We were seated. A few minutes later, a nice lady named Kim sat down across from us, and we started chatting; she had just arrived from Switzerland, her son was a performer in the show. We were just starting to warm up to her when the luau manager came up to her and said, very genially, “I’m sorry, I need two seats here. May I see your Hanohano bracelet?” And that was that, as he turfed her gently out to the cheap seats after seating a very nice Australian couple across from us. It turns out that Kim hadn’t known that she needed to pay extra to get a good seat to see her son perform… I was astounded as I’d assumed either that she’d been comped as a family member, or she’d upgraded like we had (but of course I didn’t check for the blue party bracelet, either). Still, it’s odd that she didn’t wait to be seated by the guy, as we were all told to do on entry.
She was escorted back to another table where there was an odd number of patrons. As someone who’s attended a luau before as a singleton, I sympathized – usually they stick all the odd-numbered parties together, and the singletons all end up in a bunch at the same table when they don’t have an open seat elsewhere. I didn’t see her later in the evening to catch up with her. I’m still stumped as to why she wasn’t comped a premium seat. Jeez.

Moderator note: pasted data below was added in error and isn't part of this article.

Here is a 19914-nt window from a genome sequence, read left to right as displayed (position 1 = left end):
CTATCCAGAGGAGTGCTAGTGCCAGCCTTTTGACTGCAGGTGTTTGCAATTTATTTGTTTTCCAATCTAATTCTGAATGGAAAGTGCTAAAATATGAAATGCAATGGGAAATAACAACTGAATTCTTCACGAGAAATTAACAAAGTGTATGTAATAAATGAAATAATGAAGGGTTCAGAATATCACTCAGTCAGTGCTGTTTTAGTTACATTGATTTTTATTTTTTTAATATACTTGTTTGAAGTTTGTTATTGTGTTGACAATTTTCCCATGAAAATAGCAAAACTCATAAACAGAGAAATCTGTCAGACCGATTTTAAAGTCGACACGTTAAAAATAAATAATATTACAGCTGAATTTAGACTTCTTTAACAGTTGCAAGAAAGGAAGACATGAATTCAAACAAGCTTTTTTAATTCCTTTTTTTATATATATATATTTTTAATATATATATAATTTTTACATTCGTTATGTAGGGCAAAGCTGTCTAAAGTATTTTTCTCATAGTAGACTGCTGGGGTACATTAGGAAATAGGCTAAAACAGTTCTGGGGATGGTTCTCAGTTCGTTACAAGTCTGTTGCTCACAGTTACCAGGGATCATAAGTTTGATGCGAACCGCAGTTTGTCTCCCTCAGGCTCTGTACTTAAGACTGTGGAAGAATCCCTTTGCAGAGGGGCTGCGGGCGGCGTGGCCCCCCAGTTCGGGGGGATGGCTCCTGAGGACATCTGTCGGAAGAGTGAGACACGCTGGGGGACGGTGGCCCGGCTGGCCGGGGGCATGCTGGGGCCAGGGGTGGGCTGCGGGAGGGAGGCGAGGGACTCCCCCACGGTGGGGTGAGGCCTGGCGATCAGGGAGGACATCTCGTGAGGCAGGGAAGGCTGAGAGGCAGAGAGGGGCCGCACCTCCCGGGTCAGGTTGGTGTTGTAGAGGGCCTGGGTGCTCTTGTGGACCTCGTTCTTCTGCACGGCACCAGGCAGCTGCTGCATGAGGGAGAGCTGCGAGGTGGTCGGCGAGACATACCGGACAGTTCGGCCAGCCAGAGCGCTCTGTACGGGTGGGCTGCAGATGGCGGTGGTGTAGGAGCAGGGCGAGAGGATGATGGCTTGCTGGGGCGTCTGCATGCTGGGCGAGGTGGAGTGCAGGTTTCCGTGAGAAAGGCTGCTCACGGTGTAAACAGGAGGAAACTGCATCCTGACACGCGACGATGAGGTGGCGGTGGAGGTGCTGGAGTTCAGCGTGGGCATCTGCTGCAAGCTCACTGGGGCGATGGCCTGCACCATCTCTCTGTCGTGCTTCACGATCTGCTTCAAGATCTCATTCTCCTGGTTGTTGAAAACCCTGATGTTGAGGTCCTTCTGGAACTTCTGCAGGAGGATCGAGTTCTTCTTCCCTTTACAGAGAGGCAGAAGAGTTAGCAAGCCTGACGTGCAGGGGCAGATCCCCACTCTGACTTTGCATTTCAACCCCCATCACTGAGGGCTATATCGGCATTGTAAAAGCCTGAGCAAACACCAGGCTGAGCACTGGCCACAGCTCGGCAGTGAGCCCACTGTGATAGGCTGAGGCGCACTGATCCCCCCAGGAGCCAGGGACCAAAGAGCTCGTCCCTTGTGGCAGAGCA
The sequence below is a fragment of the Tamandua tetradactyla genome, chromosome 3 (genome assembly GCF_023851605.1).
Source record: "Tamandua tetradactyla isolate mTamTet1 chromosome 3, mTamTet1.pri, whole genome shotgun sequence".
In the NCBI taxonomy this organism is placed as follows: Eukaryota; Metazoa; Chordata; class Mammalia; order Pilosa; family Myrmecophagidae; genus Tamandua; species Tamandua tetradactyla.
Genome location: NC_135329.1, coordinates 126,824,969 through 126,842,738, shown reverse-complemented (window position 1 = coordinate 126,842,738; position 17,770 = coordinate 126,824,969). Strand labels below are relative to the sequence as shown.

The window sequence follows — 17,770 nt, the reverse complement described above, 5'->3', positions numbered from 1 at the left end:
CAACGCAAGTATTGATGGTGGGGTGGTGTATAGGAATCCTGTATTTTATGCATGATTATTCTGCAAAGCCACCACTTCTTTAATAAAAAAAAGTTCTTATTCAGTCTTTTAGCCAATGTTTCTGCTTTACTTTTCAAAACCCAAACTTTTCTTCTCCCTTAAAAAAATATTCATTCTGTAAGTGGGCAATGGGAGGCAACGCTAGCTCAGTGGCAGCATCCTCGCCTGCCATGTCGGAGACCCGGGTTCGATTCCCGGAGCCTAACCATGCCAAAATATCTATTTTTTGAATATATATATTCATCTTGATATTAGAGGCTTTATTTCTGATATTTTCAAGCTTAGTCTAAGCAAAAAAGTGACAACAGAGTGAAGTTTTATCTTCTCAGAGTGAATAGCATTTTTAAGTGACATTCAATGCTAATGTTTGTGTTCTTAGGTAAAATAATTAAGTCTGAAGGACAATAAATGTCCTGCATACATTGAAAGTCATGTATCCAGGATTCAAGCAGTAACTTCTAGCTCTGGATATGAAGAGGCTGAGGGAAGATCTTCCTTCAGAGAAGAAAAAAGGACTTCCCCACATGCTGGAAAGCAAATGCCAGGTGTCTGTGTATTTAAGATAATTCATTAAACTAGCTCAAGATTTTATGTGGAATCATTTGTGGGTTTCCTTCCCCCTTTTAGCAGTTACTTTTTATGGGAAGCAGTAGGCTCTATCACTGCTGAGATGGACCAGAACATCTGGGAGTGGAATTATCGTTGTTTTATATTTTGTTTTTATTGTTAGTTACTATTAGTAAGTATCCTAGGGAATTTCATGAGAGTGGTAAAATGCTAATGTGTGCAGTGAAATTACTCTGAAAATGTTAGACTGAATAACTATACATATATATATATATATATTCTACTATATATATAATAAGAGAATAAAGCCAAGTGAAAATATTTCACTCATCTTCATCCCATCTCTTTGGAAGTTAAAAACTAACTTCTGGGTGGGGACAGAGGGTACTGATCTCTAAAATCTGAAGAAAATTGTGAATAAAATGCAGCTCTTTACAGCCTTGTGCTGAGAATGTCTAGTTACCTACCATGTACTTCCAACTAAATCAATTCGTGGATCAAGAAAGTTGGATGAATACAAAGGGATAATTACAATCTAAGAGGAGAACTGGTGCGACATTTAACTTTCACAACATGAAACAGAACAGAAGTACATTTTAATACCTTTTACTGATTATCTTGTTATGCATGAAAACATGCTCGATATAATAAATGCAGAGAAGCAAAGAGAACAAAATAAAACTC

Speaking of Jesus, He was everywhere.
It took a long time for the show to get started, as first everyone had to be taught a simple Hawaiian craft, the Hukilau hula, or shown how to open a coconut. David and I didn’t want to stay at the premium tables for this, so we wandered back to the “ohana” activities area out by the imu (pit oven).
Soon enough, I was learning how to make a little angelfish on a fishing pole. It will make an admirable cat toy for about two seconds if it makes it home.